ORLANDO, Fla. — Listen, don’t tell Steve Quintana, my otherwise understanding editor, who thinks I’m down here grinding out 18-hour days and hustling between practices and games and falling from exhaustion before my head hits the pillow at night. But Thursdays are now reserved for golf and let’s keep this between us.
The Disney property has three high-quality courses which are mainly reserved for players and coaches, with special emphasis for LA Clippers coach Doc Rivers, which I’ll explain in a bit. Yet the folks were gracious enough to give us, the media, a once-a-week tee time. I’ve always gotten the impression that we’re a necessary nuisance, that nobody really loves or respects the media, and that our approval rating is slightly higher than mosquitos. And then this happens, and my faith in humanity is restored.
And then we get the media tee times — four spots between 6:20 and 6:54 am only — and I begin to wonder again.
Understand that, for sportswriters, early morning is our kryptonite. We work mainly at night, sometimes well beyond midnight, so by nature we’re late risers. Still, golf is a passion and so you make an exception.
I’m late coming to golf and didn’t buy my first set of clubs until I reached 38. Months later, I played my first round, and courtesy of a media perk, it was at Augusta National. I don’t like to tell anyone that because, you know, haters gonna hate. Rick Reilly, the longtime writer for Sports Illustrated, became enraged when he found out, then he tracked me down and demanded to know: “Was your first date Halle Berry?” Well, no. But my fifth round ever was at Shinnecock, and again, keep that between us.
Golf is quickly catching on with NBA folks, and nobody is more obsessed than Rivers. I once asked him if he had a bucket list of courses he’d like to play … and this was the dumbest question he’d ever heard in his life because he’s already played them all (and some twice).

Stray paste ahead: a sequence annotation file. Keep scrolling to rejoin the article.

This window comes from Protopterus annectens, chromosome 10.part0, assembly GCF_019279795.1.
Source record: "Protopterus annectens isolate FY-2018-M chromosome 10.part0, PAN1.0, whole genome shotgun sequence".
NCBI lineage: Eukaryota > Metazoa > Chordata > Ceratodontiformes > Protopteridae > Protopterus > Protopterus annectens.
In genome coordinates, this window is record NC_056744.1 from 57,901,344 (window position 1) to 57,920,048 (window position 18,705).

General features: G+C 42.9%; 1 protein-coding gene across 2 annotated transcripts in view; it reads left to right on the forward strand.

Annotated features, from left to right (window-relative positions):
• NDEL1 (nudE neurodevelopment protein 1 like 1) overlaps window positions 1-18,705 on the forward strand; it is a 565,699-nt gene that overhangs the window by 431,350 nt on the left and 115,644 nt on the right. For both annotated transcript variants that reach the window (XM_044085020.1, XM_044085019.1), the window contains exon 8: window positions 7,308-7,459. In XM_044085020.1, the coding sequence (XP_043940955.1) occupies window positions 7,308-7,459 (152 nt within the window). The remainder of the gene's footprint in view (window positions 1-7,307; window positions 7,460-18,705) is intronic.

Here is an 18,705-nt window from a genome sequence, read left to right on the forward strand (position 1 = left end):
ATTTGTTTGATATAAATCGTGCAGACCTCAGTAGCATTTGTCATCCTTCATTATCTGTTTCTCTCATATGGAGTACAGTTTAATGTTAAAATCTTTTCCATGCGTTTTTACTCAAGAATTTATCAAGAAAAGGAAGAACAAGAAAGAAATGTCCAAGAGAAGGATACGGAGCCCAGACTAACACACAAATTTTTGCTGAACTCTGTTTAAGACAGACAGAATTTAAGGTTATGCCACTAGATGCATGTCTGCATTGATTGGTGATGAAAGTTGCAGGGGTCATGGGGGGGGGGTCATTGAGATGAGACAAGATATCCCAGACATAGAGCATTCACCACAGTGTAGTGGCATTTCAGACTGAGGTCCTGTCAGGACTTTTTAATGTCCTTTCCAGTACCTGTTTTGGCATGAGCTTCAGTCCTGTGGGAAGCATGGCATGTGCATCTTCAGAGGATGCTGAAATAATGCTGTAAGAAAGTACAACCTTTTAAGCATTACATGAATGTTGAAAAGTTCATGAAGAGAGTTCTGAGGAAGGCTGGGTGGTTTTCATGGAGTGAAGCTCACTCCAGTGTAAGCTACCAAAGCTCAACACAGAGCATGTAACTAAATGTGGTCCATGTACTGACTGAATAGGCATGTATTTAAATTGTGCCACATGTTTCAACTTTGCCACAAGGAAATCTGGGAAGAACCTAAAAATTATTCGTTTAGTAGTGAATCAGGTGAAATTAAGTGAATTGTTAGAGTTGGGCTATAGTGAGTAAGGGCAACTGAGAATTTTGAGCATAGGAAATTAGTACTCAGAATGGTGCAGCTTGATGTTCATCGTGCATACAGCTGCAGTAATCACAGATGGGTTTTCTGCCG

Last fall at Clippers’ training camp, thankfully held in Honolulu, I asked Rivers after practice if he packed his clubs. Well, that was the second-dumbest question he ever heard. Matter of fact, he and Clippers owner Steve Ballmer were headed out that afternoon. No, not at a local course, either, although Honolulu has a few gems. They were taking Ballmer’s private plane to the Big Island and playing there. Now that’s golf gangsta. This might be a good time to mention Ballmer is worth a few bucks.
The player with the lowest handicap is probably Ray Allen, who retired so he can play even more golf. Allen stays on call to join his favorite playing partner, former President Barack Obama. Here at Disney, I get to play with Joe Vardon.
Joe is a fantastic writer for The Athletic who isn’t famous — although he is on first-name basis with LeBron James and therefore comes pretty close. Anyway, we’ve agreed to play every Thursday morning, after staggering out of bed and bringing along flashlights so we can find our balls. There’s no wagering between us, and that’s great, because Joe’s better than me. However, he never played at Augusta or Shinnecock, so whatever.
Taking a cue from Rivers, I remembered to bring clubs. They’re ready although, at that early tee time, I’m not sure I will be. That’s OK. Expectations aren’t high in these conditions. The purpose is to survive and score at least 90, same goal as the 2019-20 Charlotte Hornets.
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